Made in 1995 The Celluloid Closet arrives on 4K Ultra HD Blu-ray with mixed but overall strong results. Given the film is a collection of recent interviews with archival clips of older films in a wide variety of conditions, the Dolby Vision transfer holds up well, but isn’t a consistent experience from one segment to the next. The newer interviews with various stars discussing their experiences or scenes from favorite films obviously look terrific. Details on the people’s faces, their 90s clothing, film grain, colors, etc, are all pristine. The accompanying clips for various films can vacillate quite a bit. Some classics look amazing because they were always well cared for through the years, while others are particularly rough around the edges with a “good as can be” appearance. Overall this is a fine transfer and makes a welcome turn to 4K - even though it might not be the most dazzling example this 11-film collection has to offer.
Given the requirements of various celebrities talking to a camera with a variety of film clips, this film is treated nicely with a DTS-HD MA 2.0 audio track. This isn’t a complicated soundscape, just voices with some music and little interjections from various films so there’s no call or need for a full-spectrum 5.1 and an Atmos track would have just been a waste of channel management. Throughout dialog is clean and clear, the various film clips generally sound great but there are a few that have a little extra hiss or pop to them depending on their age and state of repair.
Bonus features for this release may not be the most robust assortment ever assembled, but it stacks in some impressive material. I wasn’t sure about the prospects of an audio commentary about a documentary - that idea just seems odd - but it’s actually an interesting piece with the various contributors discussing hearing the stories and reconsidering various films in the process of making this documentary. The Vito Russo “Additional Commentary” is more of a recorded lecture played to the film - since he had passed away by the time the film was actually made.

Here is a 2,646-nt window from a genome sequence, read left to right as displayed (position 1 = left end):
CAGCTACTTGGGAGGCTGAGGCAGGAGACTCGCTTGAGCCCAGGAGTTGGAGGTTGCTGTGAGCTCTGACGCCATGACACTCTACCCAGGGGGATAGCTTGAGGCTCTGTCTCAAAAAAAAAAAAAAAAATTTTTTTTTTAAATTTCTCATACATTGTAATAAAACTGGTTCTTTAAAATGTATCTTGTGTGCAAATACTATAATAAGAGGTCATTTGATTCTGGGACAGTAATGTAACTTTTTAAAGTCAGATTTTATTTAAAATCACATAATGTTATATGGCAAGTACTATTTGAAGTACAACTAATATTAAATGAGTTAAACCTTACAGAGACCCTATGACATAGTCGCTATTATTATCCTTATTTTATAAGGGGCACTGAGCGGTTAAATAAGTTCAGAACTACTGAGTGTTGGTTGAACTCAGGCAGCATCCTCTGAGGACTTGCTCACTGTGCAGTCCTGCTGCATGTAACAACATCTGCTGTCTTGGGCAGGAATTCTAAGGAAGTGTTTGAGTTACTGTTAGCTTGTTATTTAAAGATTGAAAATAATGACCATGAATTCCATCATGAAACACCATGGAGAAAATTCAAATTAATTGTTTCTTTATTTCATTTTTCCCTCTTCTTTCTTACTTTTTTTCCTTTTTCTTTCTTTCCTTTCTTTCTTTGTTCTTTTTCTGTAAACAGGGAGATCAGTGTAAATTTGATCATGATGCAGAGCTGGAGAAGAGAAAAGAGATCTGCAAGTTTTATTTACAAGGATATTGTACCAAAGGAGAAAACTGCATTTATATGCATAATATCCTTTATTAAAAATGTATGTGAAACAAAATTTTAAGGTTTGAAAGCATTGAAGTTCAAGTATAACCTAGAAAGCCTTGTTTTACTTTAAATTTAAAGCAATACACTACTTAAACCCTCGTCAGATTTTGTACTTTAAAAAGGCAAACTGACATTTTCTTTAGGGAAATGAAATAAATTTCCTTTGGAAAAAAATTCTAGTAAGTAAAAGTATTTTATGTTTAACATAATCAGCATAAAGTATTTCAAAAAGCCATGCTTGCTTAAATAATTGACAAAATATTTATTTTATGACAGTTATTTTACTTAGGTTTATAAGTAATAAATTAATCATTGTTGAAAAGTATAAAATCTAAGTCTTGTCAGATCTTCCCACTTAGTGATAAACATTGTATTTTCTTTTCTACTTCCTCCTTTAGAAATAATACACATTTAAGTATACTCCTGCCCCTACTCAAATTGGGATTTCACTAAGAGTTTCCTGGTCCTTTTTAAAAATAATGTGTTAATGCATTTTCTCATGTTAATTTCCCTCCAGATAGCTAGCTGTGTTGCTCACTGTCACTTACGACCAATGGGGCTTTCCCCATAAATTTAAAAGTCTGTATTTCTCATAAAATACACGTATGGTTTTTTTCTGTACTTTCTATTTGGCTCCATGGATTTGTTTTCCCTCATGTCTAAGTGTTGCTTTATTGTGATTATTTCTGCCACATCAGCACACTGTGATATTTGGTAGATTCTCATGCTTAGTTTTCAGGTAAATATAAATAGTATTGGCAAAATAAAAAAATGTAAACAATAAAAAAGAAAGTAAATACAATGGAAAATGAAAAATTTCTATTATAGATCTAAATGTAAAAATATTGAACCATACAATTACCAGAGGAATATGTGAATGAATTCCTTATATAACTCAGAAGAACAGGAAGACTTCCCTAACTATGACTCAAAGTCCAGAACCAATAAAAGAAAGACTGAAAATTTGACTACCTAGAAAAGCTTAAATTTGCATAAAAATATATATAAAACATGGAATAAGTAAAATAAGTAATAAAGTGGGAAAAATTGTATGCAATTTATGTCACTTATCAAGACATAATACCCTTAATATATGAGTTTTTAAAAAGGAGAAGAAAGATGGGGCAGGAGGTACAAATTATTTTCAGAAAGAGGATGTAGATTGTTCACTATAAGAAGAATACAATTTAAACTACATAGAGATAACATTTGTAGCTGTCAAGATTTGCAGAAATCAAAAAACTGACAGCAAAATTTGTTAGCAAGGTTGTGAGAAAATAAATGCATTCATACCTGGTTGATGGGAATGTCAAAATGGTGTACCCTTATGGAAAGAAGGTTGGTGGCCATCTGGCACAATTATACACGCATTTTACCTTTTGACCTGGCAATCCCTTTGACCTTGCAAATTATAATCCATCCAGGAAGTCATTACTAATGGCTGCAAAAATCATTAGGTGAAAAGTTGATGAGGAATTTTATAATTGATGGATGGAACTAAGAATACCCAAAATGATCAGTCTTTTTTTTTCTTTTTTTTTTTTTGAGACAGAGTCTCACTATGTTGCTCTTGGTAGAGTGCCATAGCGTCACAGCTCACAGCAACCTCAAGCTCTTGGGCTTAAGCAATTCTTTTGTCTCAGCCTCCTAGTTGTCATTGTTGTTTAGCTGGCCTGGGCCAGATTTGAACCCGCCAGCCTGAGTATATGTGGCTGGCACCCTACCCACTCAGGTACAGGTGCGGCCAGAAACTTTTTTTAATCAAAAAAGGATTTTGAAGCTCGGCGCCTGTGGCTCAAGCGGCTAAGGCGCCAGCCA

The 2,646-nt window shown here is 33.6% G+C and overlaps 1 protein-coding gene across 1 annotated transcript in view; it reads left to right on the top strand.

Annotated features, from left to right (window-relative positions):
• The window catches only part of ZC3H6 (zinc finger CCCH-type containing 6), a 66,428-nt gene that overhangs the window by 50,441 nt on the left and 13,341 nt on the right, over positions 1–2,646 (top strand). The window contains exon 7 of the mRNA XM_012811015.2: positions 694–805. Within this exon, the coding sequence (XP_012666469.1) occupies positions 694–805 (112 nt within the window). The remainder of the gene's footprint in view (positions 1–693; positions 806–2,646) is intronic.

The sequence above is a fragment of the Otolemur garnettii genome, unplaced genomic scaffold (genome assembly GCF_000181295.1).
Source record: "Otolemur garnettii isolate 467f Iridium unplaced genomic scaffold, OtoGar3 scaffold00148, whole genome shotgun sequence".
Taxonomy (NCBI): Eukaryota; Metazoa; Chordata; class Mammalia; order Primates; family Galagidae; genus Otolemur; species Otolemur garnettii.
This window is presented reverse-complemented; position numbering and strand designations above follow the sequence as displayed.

- Audio Commentary featuring Lily Tomlin, Jeffrey Friedman, Rob Epstein, and Arnold Glassman
- Additional Commentary featuring author Vito Russo
- Interview with Vito Russo (HD 4:20)
- Rescued From the Closet: Additional Interviews (HD 55:59)
- Theatrical Trailer
A fascinating documentary about cinematic history, The Celluloid Closet in of itself is now a piece of cinematic history. Made during a dramatic time for the LGBTQ community in the early 90s, this film practically demands an updated version to account for the last thirty years. While made to appreciate a marginalized segment of the population, the documentary is also a terrific piece of film history and any cinema fiend should glean some worthwhile informative material. This film leapfrogs Blu-ray for its first 4K UHD release. This Dolby Vision presentation is lovely on its own merits, but considering the combination of recent interviews coupled with older film clips of varying quality, I have to say its kind of an odd candidate for the format. It works, it looks great, but not the showstopper to pull out and demo our rig for. With clean clear audio and a fine selection of bonus features, this one is easy to call Recommended